In this cold and wintry weather, food is more than a necessity of life. It is comfort. It is diversion. It is reconnecting with the past, and nothing is quite so “past” as a recipe file.
My son, who is quite the creative and inventive cook, mentioned that he had ribeye steaks for dinner for the next day, and what did I want to go with them. Potatoes, of course.
Then the idea hit me - I want fingerling potatoes. I was already making notes on the grocery list - look for rosemary and thyme. Kevin checked out the internet recipes, and found one from Paula Dean and one from somebody unknown to us but with a better recipe.
“Fingerling” is a shape like a small narrow football. They can be reddish or more likely brown. They look delicate, because they are. And if nobody skipping in to my neighborhood grocery has fingerlings, they will surely have Baby Gold. And so they did.
But first, let me stop to reminisce about my first knowledge of fingerlings. It was in a hand-me-down book, which I’m sure I’ve owned at least 30 years, with the title “Green Thoughts: a Writer in the Garden,” written by Eleanor Perenyi. She’s an American, with British connections, and married into Czech high circles - and only much later did I happen upon an autobiography and discover why she now gardens on the Connecticut coast.
She chose an interesting chapter format - alphabetical, and just plant titles. No connection one with the next, which is good for occasional dipping into. (Fortunately somebody indexed the book, for reference.)
In the chapter on potatoes, she explains her theory of not growing anything in her garden that she can buy locally. And she says she never grew potatoes until she went on holiday in France, (this would have been in the early 1980s) and discovered an old friend, a small potato the size and shape of a small sausage, with thin skin and firm yellow waxy flesh. She felt sure that German American communities ought to know and sell this potato, but could not find it anywhere in the States.
But she found seedling potatoes in the heart of Paris. Bought a two-kilo bag of “jaune d’hollande.” Getting it home was another matter. Half the crop she mailed home to herself in a shoe box marked “used shoes.” The other half she carried around in a suitcase for the three weeks left of her holiday, by which time they were beginning to sprout.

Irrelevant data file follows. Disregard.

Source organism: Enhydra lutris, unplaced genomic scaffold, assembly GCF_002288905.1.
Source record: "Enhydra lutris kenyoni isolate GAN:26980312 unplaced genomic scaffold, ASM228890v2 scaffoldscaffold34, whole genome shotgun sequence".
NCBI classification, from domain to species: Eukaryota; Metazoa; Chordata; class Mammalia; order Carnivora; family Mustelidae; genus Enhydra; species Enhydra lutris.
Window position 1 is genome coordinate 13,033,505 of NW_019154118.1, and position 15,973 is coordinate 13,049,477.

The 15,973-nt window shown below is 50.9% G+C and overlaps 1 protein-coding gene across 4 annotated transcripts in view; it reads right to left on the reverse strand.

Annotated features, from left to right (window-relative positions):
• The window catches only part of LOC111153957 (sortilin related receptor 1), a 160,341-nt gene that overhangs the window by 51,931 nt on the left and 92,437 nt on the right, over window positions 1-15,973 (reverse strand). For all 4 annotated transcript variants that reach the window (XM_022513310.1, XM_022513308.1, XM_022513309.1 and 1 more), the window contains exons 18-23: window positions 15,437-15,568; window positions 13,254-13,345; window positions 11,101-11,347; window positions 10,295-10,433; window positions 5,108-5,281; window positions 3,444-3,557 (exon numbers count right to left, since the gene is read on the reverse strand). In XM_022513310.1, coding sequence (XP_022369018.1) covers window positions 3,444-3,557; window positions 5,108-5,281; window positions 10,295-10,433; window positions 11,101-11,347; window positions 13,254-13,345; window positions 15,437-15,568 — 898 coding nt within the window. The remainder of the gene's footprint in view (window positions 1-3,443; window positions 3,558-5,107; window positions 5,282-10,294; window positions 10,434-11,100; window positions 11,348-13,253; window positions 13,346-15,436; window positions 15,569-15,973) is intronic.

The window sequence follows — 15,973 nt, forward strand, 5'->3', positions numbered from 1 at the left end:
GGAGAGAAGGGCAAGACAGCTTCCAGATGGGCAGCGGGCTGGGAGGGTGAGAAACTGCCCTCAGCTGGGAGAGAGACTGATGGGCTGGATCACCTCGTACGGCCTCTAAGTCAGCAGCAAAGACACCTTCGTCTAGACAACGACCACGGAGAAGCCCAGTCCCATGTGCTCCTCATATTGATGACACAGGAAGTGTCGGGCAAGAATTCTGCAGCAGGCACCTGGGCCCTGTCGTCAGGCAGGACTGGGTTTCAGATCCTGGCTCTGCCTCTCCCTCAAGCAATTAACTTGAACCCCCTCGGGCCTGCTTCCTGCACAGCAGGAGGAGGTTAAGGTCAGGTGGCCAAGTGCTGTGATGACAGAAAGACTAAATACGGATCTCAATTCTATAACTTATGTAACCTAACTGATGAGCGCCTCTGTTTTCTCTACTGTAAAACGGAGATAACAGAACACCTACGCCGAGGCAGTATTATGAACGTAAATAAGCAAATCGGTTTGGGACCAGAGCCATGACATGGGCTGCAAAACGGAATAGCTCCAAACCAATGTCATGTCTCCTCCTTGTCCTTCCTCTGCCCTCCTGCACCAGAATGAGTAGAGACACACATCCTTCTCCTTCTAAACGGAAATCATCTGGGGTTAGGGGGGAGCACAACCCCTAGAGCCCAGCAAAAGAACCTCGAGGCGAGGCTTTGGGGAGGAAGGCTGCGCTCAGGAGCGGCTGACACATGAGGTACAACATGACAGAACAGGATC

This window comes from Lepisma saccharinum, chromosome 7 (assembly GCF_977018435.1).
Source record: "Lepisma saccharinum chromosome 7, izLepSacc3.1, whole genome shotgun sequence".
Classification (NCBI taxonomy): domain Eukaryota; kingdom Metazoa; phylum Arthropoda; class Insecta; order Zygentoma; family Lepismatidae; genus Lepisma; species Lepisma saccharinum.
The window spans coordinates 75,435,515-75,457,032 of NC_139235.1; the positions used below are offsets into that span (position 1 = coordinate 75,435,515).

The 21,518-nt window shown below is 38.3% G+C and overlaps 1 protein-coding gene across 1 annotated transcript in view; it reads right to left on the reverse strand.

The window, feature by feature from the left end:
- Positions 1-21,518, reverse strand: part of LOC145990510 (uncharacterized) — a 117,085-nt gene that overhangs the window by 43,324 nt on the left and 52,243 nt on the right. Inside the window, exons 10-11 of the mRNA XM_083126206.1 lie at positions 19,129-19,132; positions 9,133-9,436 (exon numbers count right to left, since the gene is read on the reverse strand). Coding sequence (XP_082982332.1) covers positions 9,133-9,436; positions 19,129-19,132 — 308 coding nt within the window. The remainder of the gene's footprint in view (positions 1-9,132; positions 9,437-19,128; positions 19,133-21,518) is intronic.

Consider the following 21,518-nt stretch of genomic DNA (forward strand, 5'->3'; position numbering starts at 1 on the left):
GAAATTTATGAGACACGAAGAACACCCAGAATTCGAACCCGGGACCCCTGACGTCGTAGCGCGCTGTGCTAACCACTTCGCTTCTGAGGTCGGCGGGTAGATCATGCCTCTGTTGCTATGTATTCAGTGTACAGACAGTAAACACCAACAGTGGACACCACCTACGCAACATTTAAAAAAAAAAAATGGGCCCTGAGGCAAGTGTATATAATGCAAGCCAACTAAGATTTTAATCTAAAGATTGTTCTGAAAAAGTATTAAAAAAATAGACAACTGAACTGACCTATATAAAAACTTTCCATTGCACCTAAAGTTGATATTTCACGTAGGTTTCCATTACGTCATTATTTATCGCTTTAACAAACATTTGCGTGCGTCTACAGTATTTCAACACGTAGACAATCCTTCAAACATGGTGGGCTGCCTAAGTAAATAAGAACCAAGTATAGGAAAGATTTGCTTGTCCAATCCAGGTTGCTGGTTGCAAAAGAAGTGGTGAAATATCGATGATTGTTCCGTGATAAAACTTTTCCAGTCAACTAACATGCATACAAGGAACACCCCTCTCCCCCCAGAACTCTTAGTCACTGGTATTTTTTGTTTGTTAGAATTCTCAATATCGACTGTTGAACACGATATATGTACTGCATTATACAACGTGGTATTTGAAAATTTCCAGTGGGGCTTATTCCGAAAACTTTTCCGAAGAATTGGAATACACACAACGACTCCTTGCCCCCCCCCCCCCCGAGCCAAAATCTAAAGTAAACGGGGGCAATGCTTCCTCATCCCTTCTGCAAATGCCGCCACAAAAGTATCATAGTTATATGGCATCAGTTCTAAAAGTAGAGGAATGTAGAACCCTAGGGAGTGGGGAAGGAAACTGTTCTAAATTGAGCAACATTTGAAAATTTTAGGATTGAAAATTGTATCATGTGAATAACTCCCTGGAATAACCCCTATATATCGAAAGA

Customs inspectors were not interested in sprouting potatoes.
And from the reunited batch, she grew what she thought must be the only crop of these delightful little semi-rarities this side of the Atlantic. Not so. Another garden writer informed her that they were and had always been available in the Gurney seed catalog. They are not easy to prepare - if you insist on peeling them. Just wash them gently, let them steam for 15 minutes, and enjoy.
Being in a reminiscent mood, I reflected on why I owned this copy of this book. My dear friend Roberta Watrous had a friend who was one of the true excentrics of the American Daffodil Society, Lettie Hanson. Roberta had been given a jug of cheap wine and a second-hand copy of Perenyi’s book. She was planning to take care of her Christmas gift obligations regarding Lettie, preferably with the book, as she already had a copy.
But Lettie refused. “I won’t have that book in my house, because of the author’s outrageous act of smuggling potatoes into this country.”
So there was nothing for Roberta to do but give her the jug of wine instead. She wrote me and told me the story, and asked if I’d like to have the book, which of course I treasured then and even more so now.
And, to wind up in our kitchen, Vicki, my wonderful new personal shopper who makes my life possible these days, called twice from Kroger, not finding the fingerlings I described. Could we substitute a small round potato called “Baby Gold”? Perenyi had said this was a likely choice, and, cut in half, liberally rolled in good olive oil and smothered with rosemary flakes, thyme, lemon pepper (Everything goes better with lemon pepper, in this kitchen, at least.) and baked about 30 minutes, they were delicious.
And this week I have another sack of Baby Gold, but one fine day, I will walk in the produce section of Kroger, and find a whole bin full of the true fingerlings.